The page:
Chris Rock who has received general praise for responding to the dissatisfaction in the black community about the lack of African-American nominees in the Oscars this year, included a tasteless gag, among a few other badly-received jabs, towards Asian-Americans. Now, Asian-Americans (and others) are speaking out.

The gag that most people are complaining about is the two young Asian kids, with a young “Jewish” kid, who were brought on stage as “Oscar accountants,” making fun of the model-minority stereotype which befalls both the Asian and Jewish population.

“If anybody’s upset about that joke,” Rock added, “just tweet about it on your phone that was also made by these kids.”

This time Rock was poking fun about the Chinese labor that goes into many of America’s beloved products.

Racist jokes aren’t new to any race, but what’s significant about this time is the Asian-American response to this joke, rising on social media and in the press in a way that has never been seen before. Karin Wang, the Vice President of Programs & Communications at Asian Americans Advancing Justice attributed this to the “already heightened sensitivity to race more generally in this year’s telecast due to the #OscarsSoWhite campaign” which largely left out Asian-Americans and Hispanic-Americans which are also underrepresented and stereotyped in the media.

Rock’s gag came right after the two big Asian winners of the night, who were of British-Indian, not Asian-American, descent: Asif Kapadia for his documentary Amy and Sharmeen Obaid-Chinoy for her documentary short, A Girl in the River.

The other uncomfortable Asian jab came from Sasha Baron Cohen in character as Ali G who said, “How come there’s no Oscar from them very hard-working, little yellow people with tiny dongs?” Not even leaving a moment for the discomfort to settle he added awkwardly, “You know, the Minions!”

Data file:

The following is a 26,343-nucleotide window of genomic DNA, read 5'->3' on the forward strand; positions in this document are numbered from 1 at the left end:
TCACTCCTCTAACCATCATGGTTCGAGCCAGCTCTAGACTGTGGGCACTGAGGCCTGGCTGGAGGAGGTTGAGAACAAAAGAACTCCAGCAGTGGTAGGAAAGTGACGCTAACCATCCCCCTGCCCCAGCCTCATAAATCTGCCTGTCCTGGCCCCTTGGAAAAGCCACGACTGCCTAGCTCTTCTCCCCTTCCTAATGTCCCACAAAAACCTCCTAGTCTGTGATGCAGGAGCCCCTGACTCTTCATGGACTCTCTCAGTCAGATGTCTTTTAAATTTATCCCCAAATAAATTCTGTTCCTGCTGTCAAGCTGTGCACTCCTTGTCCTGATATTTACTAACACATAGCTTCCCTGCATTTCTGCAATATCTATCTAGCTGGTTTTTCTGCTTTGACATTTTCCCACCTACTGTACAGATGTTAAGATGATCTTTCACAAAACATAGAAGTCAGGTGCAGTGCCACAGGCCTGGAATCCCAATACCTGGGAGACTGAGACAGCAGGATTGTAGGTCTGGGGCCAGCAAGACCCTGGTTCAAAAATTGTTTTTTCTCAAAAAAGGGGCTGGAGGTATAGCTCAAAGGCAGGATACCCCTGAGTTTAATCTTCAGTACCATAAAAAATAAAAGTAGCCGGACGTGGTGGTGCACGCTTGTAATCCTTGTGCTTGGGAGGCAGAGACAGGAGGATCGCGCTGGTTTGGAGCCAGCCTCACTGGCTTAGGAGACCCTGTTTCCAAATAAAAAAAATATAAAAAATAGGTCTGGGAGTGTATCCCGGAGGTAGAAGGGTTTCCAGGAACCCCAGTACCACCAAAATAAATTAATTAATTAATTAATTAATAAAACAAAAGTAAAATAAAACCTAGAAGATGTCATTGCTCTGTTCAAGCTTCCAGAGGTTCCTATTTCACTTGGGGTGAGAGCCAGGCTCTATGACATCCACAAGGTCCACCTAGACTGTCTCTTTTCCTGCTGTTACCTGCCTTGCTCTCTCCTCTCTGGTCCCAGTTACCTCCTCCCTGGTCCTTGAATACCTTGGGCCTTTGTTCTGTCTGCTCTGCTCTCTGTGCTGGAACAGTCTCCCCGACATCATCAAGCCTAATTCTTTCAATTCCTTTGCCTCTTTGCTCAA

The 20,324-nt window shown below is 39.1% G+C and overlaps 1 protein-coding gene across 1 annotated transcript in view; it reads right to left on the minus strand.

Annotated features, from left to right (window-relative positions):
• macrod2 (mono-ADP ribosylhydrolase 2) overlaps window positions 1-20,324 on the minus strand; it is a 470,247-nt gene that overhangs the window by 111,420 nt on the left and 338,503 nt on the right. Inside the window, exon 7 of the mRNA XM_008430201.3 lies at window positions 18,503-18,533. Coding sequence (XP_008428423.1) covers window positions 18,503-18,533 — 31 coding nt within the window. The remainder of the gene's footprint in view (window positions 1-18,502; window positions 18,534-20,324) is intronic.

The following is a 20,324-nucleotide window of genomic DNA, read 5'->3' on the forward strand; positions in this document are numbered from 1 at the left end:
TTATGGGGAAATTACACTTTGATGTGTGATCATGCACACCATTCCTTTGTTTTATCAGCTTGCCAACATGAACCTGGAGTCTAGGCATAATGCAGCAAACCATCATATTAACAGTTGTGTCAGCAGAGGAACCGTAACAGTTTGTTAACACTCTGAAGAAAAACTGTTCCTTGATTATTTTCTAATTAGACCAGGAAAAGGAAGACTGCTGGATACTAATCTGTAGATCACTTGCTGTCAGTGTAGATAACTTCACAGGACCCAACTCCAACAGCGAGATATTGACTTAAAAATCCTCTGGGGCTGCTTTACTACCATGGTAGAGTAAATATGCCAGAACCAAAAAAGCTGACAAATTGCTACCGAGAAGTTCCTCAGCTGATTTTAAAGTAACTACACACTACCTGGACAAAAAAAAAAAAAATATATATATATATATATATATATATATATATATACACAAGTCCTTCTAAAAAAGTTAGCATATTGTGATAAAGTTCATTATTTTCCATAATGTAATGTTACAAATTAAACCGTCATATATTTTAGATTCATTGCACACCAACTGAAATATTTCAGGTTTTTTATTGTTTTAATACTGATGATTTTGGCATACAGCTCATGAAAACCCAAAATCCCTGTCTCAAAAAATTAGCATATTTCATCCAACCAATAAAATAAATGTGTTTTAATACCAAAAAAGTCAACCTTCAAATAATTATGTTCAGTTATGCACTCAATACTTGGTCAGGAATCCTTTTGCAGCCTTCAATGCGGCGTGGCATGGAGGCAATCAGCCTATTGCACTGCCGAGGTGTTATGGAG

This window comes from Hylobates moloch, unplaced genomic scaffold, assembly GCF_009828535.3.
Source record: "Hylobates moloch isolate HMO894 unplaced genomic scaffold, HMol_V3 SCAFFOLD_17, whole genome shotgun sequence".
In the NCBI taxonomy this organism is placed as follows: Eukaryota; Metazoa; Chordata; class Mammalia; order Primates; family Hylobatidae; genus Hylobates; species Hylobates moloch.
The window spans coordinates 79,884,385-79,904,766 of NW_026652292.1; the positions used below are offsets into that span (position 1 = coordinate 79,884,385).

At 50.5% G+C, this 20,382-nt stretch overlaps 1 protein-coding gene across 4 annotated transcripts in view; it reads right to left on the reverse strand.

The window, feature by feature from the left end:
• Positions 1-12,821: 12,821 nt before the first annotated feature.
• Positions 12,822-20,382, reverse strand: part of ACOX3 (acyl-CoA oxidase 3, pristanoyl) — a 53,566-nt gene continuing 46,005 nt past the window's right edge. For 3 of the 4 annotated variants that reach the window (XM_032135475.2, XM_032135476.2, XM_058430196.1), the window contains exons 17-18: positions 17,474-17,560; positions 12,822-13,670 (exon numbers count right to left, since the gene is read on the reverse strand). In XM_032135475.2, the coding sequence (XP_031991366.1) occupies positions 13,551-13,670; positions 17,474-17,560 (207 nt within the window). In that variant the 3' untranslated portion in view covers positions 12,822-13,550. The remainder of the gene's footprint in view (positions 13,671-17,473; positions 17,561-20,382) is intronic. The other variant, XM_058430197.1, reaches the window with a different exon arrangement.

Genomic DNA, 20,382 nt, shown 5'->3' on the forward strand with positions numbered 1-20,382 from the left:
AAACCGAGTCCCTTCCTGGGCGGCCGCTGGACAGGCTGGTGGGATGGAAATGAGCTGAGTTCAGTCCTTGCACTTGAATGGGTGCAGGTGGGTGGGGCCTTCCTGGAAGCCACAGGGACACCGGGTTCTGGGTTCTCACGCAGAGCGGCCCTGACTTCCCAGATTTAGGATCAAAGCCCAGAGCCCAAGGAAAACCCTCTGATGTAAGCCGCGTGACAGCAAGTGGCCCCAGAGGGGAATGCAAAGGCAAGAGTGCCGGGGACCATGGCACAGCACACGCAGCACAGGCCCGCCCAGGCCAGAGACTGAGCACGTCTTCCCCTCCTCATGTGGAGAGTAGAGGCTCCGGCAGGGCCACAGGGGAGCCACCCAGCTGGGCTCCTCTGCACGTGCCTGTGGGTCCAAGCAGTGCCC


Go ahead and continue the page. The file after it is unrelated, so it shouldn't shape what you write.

While the other jokes of the night seemed like satire on black-white race relations or stereotypes, these jokes seemed more blatantly insensitive. People have been quick to point out that these children were being laughed at, not laughed with, like many of the African-American adult actors who were featured that night (although when it comes to Stacey Dash, maybe she was the only one laughing, if she was doing that at all).

“Never mind that in the last 20 years, Asian-Americans have become the fastest growing targets of hate crimes and violence because of the model minority myth that they are ‘smart’ and ‘hardworking,'” criticized Anthony Berteaux in The Huffington Post, “Never mind that these very youths are being targeted because they are stereotyped as ‘submissive'”

Realizing that the jokes for the Oscars goes through rounds of approval shows that these jokes reflect on the fact that the industry still doesn’t understand what the calls for diversification mean. To milder critics, Rock’s jokes still seem like a missed opportunity for him to point out that diversity means far more than the inclusion of both blacks and whites. There wasn’t any mention of Latinos at all.

Jennifer Lee, a sociology professor at U.C. Irvine, said, “The writers who created the skit revealed just how much the industry needs to diversify, and diversify beyond the Black-White framework.”

The true sting of the Asian-American jokes, many critics add, is that there were scarcely any Asian faces on stage or even in the audience. In a new study, the University of Southern California Annenberg School for Communication and Journalism found that at least half of the movies and television series that have been released over the past two years have no speaking or named Asian-American character, and when the are presented it is rarely in leading roles. While no black actor was nominated for an Oscar this year, there also were no Asian or Latino actors and there probably have not been for many more than two years. As the ringing statement of the rising outcry, Asian-Americans are using the hashtag #onlyonepercent to reflect the fact that Asian-Americans have only received 1% of Oscar nominations to date.

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